The Wildcat is equipped with electronic power steering – a feature not yet available on the RZR XP. The variable assist EPS reacts to steering input force, tire resistance and vehicle speed. The ECU monitors and deciphers the information and adjusts the amount of steering assist. This is a useful feature that will make steering easier at low speeds and during 4WD operation without becoming sketchy at high speeds. Arctic Cat has not released details about wheelbase or wheel width.
Arctic Cat is especially proud of its chassis which looks unlike any we’ve seen, simply because the fact there’s a lot of it exposed to the eye. The press release calls it a “full-perimeter exoskeleton” and it seems to fit the bill as there’s a distinct lack of bodywork and the frame is outside many of the existing panels. High Strength Low Alloy (HSLA) steel makes up the roll-over protective cage and the main chassis. The exoskeleton design has a similar effect as adding a frame extension to other UTVs, which is a popular addition for anyone afraid of going over backward. Arctic Cat claims the design and materials make the Wildcat frame a new standard in strength and rigidity. The doors have hinges at the rear and a latch in the front. They are incomplete doors with open space down low and small nets above and below the door panel.
As with the rest of the UTV market, despite the insane levels of performance this SxS appears to offer, it comes standard with three-point seatbelts instead of full harnesses. Contoured bucket seats help cushion the driver and passenger. A tilt steering wheel helps tailor fit and the Wildcat has a locking glove box and dual cup holders. The headlights and taillights are LED. A five-inch display offers digital and analog information including clock, hour meter, fuel gauge, mode button, set/reset button, odometer, trip meter, gear position, speedometer, tachometer, differential lock, drive select, high beam, battery condition, temperature and oil pressure. Braking is handled by four hydraulic discs. It comes in two automotive-style paint schemes: Black Metallic or Arctic Green Metallic. The Wildcat comes with a standard skid plate and a growing number of available accessories.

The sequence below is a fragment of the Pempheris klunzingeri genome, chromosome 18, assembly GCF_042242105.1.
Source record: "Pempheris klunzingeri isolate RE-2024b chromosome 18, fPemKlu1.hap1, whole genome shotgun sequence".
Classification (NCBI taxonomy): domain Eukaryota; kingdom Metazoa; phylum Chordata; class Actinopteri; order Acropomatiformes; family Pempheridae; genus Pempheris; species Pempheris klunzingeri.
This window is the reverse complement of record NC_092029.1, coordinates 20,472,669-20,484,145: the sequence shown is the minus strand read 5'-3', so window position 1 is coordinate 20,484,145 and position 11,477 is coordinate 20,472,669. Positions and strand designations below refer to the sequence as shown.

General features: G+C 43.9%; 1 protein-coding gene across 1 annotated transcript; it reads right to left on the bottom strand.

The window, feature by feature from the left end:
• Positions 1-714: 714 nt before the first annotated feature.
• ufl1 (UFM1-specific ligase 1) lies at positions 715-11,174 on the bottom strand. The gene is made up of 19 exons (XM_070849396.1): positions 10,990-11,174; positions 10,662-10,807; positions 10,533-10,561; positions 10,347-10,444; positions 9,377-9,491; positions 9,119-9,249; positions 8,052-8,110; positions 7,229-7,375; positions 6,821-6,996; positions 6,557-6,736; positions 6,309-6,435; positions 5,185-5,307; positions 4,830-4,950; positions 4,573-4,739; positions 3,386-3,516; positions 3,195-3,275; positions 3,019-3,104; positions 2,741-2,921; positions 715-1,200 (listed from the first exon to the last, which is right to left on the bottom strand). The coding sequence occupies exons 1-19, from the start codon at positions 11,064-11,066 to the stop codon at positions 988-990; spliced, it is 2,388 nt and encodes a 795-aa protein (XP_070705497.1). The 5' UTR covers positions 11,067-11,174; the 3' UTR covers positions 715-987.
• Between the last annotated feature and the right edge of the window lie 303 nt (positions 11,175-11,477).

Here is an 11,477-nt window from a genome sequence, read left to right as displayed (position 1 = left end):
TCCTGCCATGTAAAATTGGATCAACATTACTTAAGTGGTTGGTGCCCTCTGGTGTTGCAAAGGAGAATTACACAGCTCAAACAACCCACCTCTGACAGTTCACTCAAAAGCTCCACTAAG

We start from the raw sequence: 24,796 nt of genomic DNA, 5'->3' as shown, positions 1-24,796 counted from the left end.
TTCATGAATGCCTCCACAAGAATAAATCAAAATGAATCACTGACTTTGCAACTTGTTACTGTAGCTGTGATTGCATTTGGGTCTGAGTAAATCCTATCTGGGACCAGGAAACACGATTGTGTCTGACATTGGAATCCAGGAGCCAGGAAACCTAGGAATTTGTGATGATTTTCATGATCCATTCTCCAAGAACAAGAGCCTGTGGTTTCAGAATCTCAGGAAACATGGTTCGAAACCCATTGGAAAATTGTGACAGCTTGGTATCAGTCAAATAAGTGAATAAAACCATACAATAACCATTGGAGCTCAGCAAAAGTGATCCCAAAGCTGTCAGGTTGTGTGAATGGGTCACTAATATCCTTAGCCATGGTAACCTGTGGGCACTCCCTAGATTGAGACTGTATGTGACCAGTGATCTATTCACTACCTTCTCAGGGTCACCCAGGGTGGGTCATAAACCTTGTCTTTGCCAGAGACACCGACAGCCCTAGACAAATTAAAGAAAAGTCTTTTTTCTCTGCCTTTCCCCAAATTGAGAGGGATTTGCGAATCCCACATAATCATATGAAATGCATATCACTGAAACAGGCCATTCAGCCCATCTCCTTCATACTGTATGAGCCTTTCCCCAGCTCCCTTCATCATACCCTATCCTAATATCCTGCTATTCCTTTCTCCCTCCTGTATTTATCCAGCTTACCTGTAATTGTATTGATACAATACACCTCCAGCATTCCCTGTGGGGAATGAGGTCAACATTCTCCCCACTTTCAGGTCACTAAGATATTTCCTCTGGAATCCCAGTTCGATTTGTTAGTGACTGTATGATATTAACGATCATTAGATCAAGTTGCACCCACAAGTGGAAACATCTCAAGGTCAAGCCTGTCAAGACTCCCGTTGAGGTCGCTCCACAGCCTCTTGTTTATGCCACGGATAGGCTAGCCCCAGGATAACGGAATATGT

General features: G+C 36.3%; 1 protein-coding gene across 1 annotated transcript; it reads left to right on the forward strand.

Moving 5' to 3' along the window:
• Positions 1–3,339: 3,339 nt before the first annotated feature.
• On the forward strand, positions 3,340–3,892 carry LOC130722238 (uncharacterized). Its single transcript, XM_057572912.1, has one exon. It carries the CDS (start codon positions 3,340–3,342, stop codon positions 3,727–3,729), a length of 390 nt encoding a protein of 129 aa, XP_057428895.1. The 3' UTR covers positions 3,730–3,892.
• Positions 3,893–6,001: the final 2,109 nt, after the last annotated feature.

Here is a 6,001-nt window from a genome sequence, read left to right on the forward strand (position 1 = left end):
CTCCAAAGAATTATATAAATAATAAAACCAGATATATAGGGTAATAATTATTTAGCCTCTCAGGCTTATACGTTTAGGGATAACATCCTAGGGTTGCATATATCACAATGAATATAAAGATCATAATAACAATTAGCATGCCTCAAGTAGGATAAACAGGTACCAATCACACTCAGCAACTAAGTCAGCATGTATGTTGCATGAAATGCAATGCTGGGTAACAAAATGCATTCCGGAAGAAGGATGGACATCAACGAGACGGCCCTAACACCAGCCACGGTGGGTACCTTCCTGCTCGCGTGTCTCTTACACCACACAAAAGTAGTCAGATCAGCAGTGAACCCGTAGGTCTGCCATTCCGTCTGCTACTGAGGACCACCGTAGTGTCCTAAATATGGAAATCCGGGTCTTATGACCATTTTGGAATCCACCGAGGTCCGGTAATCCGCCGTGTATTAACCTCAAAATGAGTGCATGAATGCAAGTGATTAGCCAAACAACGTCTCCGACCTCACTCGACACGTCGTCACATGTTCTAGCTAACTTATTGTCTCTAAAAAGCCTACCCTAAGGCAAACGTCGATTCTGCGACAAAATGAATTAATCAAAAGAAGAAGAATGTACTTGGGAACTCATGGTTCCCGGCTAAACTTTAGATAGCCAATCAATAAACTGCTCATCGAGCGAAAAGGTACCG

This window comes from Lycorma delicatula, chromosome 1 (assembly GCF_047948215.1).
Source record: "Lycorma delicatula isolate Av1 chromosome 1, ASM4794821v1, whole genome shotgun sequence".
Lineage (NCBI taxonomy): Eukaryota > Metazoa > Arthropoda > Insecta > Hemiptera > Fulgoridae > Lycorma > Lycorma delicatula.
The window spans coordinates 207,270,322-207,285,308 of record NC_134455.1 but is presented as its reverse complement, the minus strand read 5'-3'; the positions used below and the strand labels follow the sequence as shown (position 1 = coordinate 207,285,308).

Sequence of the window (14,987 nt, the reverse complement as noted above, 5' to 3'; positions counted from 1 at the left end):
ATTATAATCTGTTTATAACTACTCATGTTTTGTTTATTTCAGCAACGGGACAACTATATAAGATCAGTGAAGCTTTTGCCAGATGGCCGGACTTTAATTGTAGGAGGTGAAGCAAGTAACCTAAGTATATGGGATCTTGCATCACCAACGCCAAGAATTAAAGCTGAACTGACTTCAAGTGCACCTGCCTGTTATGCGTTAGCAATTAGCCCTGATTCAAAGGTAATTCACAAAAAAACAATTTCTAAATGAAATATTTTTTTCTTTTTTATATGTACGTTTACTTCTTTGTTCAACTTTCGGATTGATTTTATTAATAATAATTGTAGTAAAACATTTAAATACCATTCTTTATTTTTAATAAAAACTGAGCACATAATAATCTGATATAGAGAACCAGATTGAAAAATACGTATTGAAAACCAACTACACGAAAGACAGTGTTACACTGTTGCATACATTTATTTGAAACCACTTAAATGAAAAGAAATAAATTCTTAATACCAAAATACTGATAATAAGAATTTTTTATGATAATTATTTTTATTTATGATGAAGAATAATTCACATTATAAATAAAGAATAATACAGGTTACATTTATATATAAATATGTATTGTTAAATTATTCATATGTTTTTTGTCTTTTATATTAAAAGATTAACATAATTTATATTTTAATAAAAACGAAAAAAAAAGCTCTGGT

We can only speculate about the pricing. The 2012 Arctic Cat Prowler XTZ 1000i rings in at $15,599. Considering the high-end shocks, premium 14-inch aluminum wheels, heavy-duty engine, unique, targeted sport design and myriad of features including power steering, selectable 2WD/4WD, tilt wheel, etc., not to mention the cost of developing a new model, it wouldn’t surprise us to see this baby ring in upwards of $16,000.
As for the RZR XP and any other UTV that might be considered in the same ballpark, Arctic Cat says they have them covered. “The Wildcat has no equal. Period,” said Claude Jordan, President and CEO. “Our customers asked for a high-performance side-by-side, and we happily responded with a no-compromise, pure-sport hot rod that redefines what’s possible with a production off-road vehicle.”